For as long as I can remember, I’ve been a little c-r-a-z-y in my sleep. When I was small, I would have night terrors. I would sit bolt upright in my bed and scream at the top of my lungs, but when my mom came in to check on me, I was totally asleep. My little sister and I shared a room for several years and she would often regale me with stories about what crazy thing I had said the night before. I can have entire conversations entirely in my sleep. And sleep walked. I’ve woken up crying my eyes out for no apparent reason. I’ve even been known to sing.
You might think, then, that I could sleep through anything. Really, that couldn’t be further from the truth. I wake up at every creak of the floorboard or raggedy breath Owen takes or when the dog changes position. So I think this sleep craziness only happens at certain points in my sleep cycle, and as soon as I wake up during a crazy episode, I know exactly what happened and feel like a total weirdo.
These things don’t happen often, but often enough for me to know that they are a pattern for me… and something I hope my children don’t inherit!
One of the stories my family loves to tell about me involves my crazy sleep conversations. We were on a long road trip and made a late night stop for food. I was dead asleep when we stopped, so my mom asked me what I wanted to eat. “A ham sandwich”, I said. This may not seem weird at all, until you know that I was obsessed with pigs growing up and determined never to eat them because I loved them so much. Awake, I never would have allowed ham to touch my lips. My mom asked me several times, in an effort to make sure I was really telling the truth. Finally, she brought me the sandwich. I gobbled it and went right back to sleep. In the morning I was horrified to find out what I had eaten and swore up and down that I had NEVER asked for ham.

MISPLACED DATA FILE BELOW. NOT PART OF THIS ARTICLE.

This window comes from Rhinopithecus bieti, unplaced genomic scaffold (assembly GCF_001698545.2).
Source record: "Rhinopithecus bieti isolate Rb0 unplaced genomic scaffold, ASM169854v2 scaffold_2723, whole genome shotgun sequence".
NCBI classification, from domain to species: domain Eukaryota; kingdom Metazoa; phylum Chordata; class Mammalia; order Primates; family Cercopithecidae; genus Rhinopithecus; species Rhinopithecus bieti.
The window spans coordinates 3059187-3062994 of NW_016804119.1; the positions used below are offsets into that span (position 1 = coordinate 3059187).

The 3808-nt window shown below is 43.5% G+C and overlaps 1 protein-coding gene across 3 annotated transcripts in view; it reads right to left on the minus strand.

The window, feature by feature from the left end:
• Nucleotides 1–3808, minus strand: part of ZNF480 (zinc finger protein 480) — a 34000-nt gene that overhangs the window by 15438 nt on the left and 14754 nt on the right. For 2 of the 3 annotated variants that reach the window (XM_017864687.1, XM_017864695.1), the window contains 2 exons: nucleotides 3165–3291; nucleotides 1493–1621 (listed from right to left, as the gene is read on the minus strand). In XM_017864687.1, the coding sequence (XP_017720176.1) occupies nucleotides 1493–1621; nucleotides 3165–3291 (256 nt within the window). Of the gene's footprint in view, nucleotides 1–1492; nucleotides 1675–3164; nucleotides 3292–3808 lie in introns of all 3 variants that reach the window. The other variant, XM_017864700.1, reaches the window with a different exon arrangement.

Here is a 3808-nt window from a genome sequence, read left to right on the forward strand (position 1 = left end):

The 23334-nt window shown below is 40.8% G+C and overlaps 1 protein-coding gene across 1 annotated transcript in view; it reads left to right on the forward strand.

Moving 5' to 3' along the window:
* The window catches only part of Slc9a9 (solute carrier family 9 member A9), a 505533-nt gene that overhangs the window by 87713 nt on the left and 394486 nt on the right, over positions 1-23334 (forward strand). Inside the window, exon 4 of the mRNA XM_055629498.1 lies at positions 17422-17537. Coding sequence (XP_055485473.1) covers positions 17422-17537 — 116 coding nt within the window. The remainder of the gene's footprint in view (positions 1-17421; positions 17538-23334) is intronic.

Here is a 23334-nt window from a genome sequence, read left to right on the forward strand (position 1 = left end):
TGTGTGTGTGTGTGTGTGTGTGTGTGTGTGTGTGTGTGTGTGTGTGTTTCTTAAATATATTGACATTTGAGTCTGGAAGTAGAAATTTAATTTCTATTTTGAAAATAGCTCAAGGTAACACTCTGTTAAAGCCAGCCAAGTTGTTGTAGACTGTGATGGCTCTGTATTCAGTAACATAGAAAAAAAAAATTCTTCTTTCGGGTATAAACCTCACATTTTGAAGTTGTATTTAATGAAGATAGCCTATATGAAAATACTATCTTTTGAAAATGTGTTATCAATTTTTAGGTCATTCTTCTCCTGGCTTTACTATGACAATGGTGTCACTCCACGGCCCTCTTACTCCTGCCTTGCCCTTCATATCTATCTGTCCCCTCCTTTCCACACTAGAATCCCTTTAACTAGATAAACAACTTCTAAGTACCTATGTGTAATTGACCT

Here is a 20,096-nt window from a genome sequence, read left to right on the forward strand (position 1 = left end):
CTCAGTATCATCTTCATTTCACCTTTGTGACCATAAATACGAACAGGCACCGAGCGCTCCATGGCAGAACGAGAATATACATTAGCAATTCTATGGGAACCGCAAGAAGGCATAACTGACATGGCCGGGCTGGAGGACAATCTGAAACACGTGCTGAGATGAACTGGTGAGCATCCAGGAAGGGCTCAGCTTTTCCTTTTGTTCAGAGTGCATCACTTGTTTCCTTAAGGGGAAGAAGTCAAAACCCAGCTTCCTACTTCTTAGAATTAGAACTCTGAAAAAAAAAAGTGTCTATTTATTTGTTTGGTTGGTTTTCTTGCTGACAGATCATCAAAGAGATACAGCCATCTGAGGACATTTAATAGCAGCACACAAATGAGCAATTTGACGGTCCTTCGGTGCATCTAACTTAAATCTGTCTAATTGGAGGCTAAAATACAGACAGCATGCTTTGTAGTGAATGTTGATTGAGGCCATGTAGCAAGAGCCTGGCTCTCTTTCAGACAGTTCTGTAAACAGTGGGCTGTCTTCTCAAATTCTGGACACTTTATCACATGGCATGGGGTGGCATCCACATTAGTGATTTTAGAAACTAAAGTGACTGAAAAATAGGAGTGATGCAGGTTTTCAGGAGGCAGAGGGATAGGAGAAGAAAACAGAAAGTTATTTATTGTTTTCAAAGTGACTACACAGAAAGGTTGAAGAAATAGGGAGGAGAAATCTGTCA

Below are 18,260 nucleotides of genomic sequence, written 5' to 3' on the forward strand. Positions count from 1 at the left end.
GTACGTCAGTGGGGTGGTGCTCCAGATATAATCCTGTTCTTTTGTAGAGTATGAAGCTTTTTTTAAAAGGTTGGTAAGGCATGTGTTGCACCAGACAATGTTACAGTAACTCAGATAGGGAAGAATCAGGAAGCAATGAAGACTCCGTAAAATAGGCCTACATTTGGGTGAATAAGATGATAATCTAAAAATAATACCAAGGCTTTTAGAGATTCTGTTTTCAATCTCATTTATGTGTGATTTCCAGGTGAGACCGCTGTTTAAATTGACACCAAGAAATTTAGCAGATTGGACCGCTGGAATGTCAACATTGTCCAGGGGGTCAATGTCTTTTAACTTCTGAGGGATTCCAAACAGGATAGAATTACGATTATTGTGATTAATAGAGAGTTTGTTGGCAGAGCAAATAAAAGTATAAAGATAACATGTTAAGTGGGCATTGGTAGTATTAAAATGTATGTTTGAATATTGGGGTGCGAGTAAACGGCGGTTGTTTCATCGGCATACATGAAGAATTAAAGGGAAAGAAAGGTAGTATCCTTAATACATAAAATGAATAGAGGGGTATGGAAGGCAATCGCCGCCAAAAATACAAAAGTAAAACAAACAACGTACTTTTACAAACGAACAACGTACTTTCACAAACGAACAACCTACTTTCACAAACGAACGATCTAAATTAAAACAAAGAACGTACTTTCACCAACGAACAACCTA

As an adult, the night terrors materialize in a different way. They are extreme nightmares that seem so realistic that they cause me to scream at the top of my lungs. Usually I wake up in the middle of a screamfest (literally in the middle of it, like, still screaming) and can remember what I was screaming at. Actually, one of the very first nights that Benjamin and I spent together, I woke up screaming bloody murder because I was convinced there was a snake in our bed.
(P.S. I’d rather not try to analyze what that dream meant.)
(P.P.S. He still married me.)
So last night, I snuggled down into my fluffy hotel bed and prepared for a long, uninterrupted sleep with no baby crying to wake me up. At some point in the night, though, I woke up standing in the middle of the room, pointing my finger at the bed and frantically throwing the covers around the room.
Yes. I was somehow convinced that Owen was trapped in the covers, or had fallen off the bed, or was lost or something. This was illogical for many reasons (mainly since I am in Chicago and he is in Boston!), but reminiscent of the panic feeling I used to have at night when we were nursing and I would wake up CONVINCED that I had fallen asleep nursing him and he was being smothered in my bed. Which was also illogical since I never once nursed him in bed (always in the rocker in his nursery).
See? Told you. I’m cray-cray in my sleep.